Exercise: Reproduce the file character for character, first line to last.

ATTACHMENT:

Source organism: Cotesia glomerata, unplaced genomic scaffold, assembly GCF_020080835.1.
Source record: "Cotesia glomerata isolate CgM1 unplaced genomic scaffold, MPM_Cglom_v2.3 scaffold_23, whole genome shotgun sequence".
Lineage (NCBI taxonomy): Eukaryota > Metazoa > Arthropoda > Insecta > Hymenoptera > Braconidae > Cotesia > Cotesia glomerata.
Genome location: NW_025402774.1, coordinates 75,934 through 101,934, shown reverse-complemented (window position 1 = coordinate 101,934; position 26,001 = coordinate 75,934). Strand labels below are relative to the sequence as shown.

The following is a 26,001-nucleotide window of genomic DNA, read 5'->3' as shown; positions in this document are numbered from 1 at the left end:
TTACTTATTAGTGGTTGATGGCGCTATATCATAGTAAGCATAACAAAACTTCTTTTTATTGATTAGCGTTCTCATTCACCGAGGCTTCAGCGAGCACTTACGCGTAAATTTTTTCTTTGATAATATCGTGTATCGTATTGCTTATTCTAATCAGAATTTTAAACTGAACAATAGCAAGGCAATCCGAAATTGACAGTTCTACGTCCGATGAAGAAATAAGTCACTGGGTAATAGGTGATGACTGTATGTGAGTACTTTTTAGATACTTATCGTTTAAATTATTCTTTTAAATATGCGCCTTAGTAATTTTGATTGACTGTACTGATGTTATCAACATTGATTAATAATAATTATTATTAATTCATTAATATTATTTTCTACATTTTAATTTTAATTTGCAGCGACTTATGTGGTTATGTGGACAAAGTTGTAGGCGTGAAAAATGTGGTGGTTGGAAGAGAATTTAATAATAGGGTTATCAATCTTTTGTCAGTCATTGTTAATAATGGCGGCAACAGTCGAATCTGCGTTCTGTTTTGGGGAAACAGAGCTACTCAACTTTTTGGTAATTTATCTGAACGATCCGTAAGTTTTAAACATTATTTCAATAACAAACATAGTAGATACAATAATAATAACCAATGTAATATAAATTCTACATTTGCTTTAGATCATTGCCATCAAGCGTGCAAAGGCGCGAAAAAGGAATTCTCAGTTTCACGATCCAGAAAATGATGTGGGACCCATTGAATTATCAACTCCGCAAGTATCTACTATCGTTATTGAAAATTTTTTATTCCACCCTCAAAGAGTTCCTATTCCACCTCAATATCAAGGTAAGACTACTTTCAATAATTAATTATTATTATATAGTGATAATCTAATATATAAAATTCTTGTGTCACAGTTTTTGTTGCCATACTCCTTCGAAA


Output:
Source organism: Cotesia glomerata, unplaced genomic scaffold, assembly GCF_020080835.1.
Source record: "Cotesia glomerata isolate CgM1 unplaced genomic scaffold, MPM_Cglom_v2.3 scaffold_23, whole genome shotgun sequence".
Lineage (NCBI taxonomy): Eukaryota > Metazoa > Arthropoda > Insecta > Hymenoptera > Braconidae > Cotesia > Cotesia glomerata.
Genome location: NW_025402774.1, coordinates 75,934 through 101,934, shown reverse-complemented (window position 1 = coordinate 101,934; position 26,001 = coordinate 75,934). Strand labels below are relative to the sequence as shown.

The following is a 26,001-nucleotide window of genomic DNA, read 5'->3' as shown; positions in this document are numbered from 1 at the left end:
TTACTTATTAGTGGTTGATGGCGCTATATCATAGTAAGCATAACAAAACTTCTTTTTATTGATTAGCGTTCTCATTCACCGAGGCTTCAGCGAGCACTTACGCGTAAATTTTTTCTTTGATAATATCGTGTATCGTATTGCTTATTCTAATCAGAATTTTAAACTGAACAATAGCAAGGCAATCCGAAATTGACAGTTCTACGTCCGATGAAGAAATAAGTCACTGGGTAATAGGTGATGACTGTATGTGAGTACTTTTTAGATACTTATCGTTTAAATTATTCTTTTAAATATGCGCCTTAGTAATTTTGATTGACTGTACTGATGTTATCAACATTGATTAATAATAATTATTATTAATTCATTAATATTATTTTCTACATTTTAATTTTAATTTGCAGCGACTTATGTGGTTATGTGGACAAAGTTGTAGGCGTGAAAAATGTGGTGGTTGGAAGAGAATTTAATAATAGGGTTATCAATCTTTTGTCAGTCATTGTTAATAATGGCGGCAACAGTCGAATCTGCGTTCTGTTTTGGGGAAACAGAGCTACTCAACTTTTTGGTAATTTATCTGAACGATCCGTAAGTTTTAAACATTATTTCAATAACAAACATAGTAGATACAATAATAATAACCAATGTAATATAAATTCTACATTTGCTTTAGATCATTGCCATCAAGCGTGCAAAGGCGCGAAAAAGGAATTCTCAGTTTCACGATCCAGAAAATGATGTGGGACCCATTGAATTATCAACTCCGCAAGTATCTACTATCGTTATTGAAAATTTTTTATTCCACCCTCAAAGAGTTCCTATTCCACCTCAATATCAAGGTAAGACTACTTTCAATAATTAATTATTATTATATAGTGATAATCTAATATATAAAATTCTTGTGTCACAGTTTTTGTTGCCATACTCCTTCGAAA